NASA Astrophysics Data System (ADS)

    Christine, Dictor Marie; Catherine, Joulian; Valerie, Laperche; Stephanie, Coulon; Dominique, Breeze

    2010-05-01

    CO2 capture and geological storage (CCS) is recognized to be an important option for carbon abatement in Europe. One of the risks of CCS is the leakage from storage site. A laboratory was conducted on soil samples sampled near-surface from a CO2 leakage analogous site (Latera, Italy) in order to evaluate the impact of an elevated soil CO2 concentration on terrestrial bacterial ecosystems form near surface terrestrial environments and to determine a potential bacterial indicator of CO2 leakage from storage site. Surveys were conducted along a 50m long transect across the vent centre, providing a spectrum of CO2 flux rates, soil gas concentrations and compositions (Beaubien et al., 2007). A bacterial diversity studies, performed by CE-SSCP technique, on a soil profile with increasing CO2 soil concentrations (from 0.3% to 100%) showed that a change on bacterial diversity was noted when CO2 concentration was above 50 % of CO2. From this result, 3 soil samples were taken at 70 cm depth in 3 distinct zones (background soil CO2 content, soil CO2 content of 20% and soil CO2 content of 50%). Then theses soil samples were incubated under closed jars flushed with different air atmospheres (20, 50 and 90 % of CO2) during 18 months. At initial, 3, 6, 12 and 18 months, some soil samples were collected in order to estimate the denitrifying, nitrifying activities as a function of CO2 concentration content and times. Theses enzymatic activities were chosen because one occurs under anaerobic conditions (denitrification) and the other occurs under aerobic conditions (nitrification). Both of them were involved in the nitrogen cycle and are major actors of soil function and groundwater quality preservation. Metabolic diversity using BIOLOG Ecoplates was determined on every soil samples. Physico-chemical parameters (e.g. pH, bulk chemistry, mineralogy) were analyzed to have some information about the evolution of the soil during the incubation with increasing soil CO2 concentrations

  16. Recent and projected increases in atmospheric CO2 concentration can enhance gene flow between wild and genetically altered rice (Oryza sativa)

    USDA-ARS?s Scientific Manuscript database

    Although recent and projected increases in atmospheric carbon dioxide can alter plant phenological development, these changes have not been quantified in terms of floral outcrossing rates or gene transfer. Could differential phenological development in response to rising CO2 between genetically mod...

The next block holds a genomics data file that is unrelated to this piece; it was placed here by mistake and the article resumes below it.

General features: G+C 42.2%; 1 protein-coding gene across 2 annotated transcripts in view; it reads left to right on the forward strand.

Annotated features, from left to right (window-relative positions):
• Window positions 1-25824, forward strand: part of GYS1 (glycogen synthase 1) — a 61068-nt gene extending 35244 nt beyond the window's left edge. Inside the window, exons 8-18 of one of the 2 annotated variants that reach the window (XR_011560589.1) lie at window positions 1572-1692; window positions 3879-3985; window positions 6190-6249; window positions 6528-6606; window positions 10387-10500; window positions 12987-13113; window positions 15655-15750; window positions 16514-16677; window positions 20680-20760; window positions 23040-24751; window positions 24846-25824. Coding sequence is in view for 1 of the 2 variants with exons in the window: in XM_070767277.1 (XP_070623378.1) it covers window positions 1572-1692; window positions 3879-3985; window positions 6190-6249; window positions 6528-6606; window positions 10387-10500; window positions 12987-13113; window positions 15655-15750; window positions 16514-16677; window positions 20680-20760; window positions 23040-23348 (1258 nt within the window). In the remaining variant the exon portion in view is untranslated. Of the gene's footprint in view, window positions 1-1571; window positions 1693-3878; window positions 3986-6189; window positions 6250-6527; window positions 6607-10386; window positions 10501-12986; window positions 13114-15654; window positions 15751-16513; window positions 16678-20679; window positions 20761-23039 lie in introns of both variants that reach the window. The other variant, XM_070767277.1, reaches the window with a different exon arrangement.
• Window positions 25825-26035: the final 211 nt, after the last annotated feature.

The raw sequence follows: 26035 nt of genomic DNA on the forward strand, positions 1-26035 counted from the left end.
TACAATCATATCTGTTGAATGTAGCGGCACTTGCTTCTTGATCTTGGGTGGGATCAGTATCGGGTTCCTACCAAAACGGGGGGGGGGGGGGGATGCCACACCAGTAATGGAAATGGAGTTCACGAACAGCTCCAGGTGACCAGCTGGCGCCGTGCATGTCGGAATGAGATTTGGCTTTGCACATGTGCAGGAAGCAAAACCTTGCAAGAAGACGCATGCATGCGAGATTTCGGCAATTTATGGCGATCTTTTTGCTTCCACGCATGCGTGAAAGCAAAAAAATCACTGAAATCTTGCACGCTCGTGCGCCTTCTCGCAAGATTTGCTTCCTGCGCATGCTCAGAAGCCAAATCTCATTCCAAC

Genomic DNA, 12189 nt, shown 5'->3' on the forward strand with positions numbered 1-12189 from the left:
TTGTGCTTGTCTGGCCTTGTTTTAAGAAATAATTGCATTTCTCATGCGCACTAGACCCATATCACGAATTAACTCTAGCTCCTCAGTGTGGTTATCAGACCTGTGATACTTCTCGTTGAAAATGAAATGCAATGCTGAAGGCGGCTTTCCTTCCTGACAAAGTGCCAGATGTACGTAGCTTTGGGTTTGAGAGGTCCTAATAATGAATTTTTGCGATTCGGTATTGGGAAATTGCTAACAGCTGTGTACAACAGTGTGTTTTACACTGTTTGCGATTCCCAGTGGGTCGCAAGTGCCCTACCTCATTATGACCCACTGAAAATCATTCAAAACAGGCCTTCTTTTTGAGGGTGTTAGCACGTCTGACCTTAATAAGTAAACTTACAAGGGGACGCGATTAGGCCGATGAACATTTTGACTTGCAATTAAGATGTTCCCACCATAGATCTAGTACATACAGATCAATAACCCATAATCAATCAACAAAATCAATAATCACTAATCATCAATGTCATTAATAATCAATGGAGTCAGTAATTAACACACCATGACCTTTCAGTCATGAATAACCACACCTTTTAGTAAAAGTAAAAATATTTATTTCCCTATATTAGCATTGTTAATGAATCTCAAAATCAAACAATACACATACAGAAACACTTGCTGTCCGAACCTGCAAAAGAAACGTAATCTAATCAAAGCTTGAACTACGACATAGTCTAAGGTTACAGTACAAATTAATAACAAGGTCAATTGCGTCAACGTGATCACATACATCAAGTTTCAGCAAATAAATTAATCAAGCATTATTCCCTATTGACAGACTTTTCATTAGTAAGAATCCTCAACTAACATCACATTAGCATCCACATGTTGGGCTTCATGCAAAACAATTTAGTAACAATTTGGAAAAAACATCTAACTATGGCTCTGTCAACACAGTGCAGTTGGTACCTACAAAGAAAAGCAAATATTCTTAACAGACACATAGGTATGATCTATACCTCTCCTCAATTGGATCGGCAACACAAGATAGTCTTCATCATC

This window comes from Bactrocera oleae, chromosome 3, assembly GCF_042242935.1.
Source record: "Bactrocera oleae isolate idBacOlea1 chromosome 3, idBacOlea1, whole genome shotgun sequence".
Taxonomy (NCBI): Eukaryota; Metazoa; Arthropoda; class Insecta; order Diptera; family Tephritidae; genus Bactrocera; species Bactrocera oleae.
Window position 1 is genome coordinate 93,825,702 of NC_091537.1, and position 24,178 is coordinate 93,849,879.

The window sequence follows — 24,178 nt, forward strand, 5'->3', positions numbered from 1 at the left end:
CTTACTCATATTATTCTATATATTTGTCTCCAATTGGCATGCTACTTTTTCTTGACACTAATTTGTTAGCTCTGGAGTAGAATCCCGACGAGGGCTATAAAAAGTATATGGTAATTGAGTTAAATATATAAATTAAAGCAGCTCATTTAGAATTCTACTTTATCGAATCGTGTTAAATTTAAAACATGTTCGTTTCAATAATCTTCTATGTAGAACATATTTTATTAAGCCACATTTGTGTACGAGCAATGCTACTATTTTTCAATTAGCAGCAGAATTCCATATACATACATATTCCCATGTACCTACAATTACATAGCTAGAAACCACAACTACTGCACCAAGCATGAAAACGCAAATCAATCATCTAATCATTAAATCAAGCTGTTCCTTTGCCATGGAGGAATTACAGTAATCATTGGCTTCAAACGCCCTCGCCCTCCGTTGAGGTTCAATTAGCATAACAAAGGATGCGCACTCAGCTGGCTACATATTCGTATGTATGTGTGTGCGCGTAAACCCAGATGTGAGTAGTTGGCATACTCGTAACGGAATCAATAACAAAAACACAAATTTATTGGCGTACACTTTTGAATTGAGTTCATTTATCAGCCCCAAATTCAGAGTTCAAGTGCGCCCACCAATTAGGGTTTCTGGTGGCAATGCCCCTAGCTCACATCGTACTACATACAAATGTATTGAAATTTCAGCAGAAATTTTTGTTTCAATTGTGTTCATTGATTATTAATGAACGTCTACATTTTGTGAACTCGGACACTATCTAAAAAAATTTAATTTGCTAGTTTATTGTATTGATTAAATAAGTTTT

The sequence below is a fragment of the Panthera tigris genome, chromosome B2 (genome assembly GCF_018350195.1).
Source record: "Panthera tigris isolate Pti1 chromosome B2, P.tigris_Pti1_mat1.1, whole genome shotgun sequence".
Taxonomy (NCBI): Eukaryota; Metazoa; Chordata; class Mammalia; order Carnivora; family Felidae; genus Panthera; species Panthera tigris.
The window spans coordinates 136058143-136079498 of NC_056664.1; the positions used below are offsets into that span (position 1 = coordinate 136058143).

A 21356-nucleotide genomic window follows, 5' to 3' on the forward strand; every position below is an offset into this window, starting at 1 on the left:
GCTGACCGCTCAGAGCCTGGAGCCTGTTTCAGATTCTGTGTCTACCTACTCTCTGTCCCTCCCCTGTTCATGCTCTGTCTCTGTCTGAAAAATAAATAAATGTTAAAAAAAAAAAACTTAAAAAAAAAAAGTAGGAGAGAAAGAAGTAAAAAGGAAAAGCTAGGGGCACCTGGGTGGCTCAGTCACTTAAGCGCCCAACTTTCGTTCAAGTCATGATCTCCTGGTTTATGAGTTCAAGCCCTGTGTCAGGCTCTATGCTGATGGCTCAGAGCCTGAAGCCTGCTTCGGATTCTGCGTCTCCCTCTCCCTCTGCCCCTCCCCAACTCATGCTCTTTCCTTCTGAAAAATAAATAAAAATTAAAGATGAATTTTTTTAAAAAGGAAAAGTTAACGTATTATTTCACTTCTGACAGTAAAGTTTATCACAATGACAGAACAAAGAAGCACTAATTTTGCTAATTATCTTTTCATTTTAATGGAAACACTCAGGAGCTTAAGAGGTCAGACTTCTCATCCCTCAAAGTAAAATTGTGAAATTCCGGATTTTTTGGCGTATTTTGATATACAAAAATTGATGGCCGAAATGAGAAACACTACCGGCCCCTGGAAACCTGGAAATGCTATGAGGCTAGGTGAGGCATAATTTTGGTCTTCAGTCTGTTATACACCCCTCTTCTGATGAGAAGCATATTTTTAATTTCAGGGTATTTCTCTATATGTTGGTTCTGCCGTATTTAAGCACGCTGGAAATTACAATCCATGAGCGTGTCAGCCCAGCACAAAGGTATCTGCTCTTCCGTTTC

17. Effect of increasing CO2 on the terrestrial carbon cycle

    PubMed Central

    Schimel, David; Fisher, Joshua B.

    2015-01-01

    Feedbacks from the terrestrial carbon cycle significantly affect future climate change. The CO2 concentration dependence of global terrestrial carbon storage is one of the largest and most uncertain feedbacks. Theory predicts the CO2 effect should have a tropical maximum, but a large terrestrial sink has been contradicted by analyses of atmospheric CO2 that do not show large tropical uptake. Our results, however, show significant tropical uptake and, combining tropical and extratropical fluxes, suggest that up to 60% of the present-day terrestrial sink is caused by increasing atmospheric CO2. This conclusion is consistent with a validated subset of atmospheric analyses, but uncertainty remains. Improved model diagnostics and new space-based observations can reduce the uncertainty of tropical and temperate zone carbon flux estimates. This analysis supports a significant feedback to future atmospheric CO2 concentrations from carbon uptake in terrestrial ecosystems caused by rising atmospheric CO2 concentrations. This feedback will have substantial tropical contributions, but the magnitude of future carbon uptake by tropical forests also depends on how they respond to climate change and requires their protection from deforestation. PMID:25548156

  18. Effect of increasing CO2 on the terrestrial carbon cycle.

    PubMed

    Schimel, David; Stephens, Britton B; Fisher, Joshua B

    2015-01-13

    Feedbacks from the terrestrial carbon cycle significantly affect future climate change. The CO2 concentration dependence of global terrestrial carbon storage is one of the largest and most uncertain feedbacks. Theory predicts the CO2 effect should have a tropical maximum, but a large terrestrial sink has been contradicted by analyses of atmospheric CO2 that do not show large tropical uptake. Our results, however, show significant tropical uptake and, combining tropical and extratropical fluxes, suggest that up to 60% of the present-day terrestrial sink is caused by increasing atmospheric CO2. This conclusion is consistent with a validated subset of atmospheric analyses, but uncertainty remains. Improved model diagnostics and new space-based observations can reduce the uncertainty of tropical and temperate zone carbon flux estimates. This analysis supports a significant feedback to future atmospheric CO2 concentrations from carbon uptake in terrestrial ecosystems caused by rising atmospheric CO2 concentrations. This feedback will have substantial tropical contributions, but the magnitude of future carbon uptake by tropical forests also depends on how they respond to climate change and requires their protection from deforestation.

  19. Spatial response of coastal marshes to increased atmospheric CO2

    PubMed Central

    Ratliff, Katherine M.; Braswell, Anna E.; Marani, Marco

    2015-01-01